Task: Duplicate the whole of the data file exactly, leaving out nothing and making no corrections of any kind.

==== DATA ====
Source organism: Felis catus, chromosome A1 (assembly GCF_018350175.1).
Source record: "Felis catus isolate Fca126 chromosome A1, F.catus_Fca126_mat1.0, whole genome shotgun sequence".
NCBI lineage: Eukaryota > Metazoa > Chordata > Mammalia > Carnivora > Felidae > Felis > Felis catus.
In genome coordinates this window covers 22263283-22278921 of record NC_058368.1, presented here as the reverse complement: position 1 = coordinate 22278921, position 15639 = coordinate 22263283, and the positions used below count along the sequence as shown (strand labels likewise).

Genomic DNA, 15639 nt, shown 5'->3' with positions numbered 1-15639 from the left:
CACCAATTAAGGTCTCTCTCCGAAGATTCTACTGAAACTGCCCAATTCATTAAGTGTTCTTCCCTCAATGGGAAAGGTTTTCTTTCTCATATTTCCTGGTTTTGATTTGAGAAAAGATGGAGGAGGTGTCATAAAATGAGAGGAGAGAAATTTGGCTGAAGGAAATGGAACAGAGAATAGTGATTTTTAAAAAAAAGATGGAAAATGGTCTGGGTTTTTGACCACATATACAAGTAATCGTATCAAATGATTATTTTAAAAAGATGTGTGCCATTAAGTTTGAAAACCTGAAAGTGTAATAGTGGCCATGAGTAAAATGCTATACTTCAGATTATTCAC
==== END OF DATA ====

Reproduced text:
Source organism: Felis catus, chromosome A1 (assembly GCF_018350175.1).
Source record: "Felis catus isolate Fca126 chromosome A1, F.catus_Fca126_mat1.0, whole genome shotgun sequence".
NCBI lineage: Eukaryota > Metazoa > Chordata > Mammalia > Carnivora > Felidae > Felis > Felis catus.
In genome coordinates this window covers 22263283-22278921 of record NC_058368.1, presented here as the reverse complement: position 1 = coordinate 22278921, position 15639 = coordinate 22263283, and the positions used below count along the sequence as shown (strand labels likewise).

Genomic DNA, 15639 nt, shown 5'->3' with positions numbered 1-15639 from the left:
CACCAATTAAGGTCTCTCTCCGAAGATTCTACTGAAACTGCCCAATTCATTAAGTGTTCTTCCCTCAATGGGAAAGGTTTTCTTTCTCATATTTCCTGGTTTTGATTTGAGAAAAGATGGAGGAGGTGTCATAAAATGAGAGGAGAGAAATTTGGCTGAAGGAAATGGAACAGAGAATAGTGATTTTTAAAAAAAAGATGGAAAATGGTCTGGGTTTTTGACCACATATACAAGTAATCGTATCAAATGATTATTTTAAAAAGATGTGTGCCATTAAGTTTGAAAACCTGAAAGTGTAATAGTGGCCATGAGTAAAATGCTATACTTCAGATTATTCAC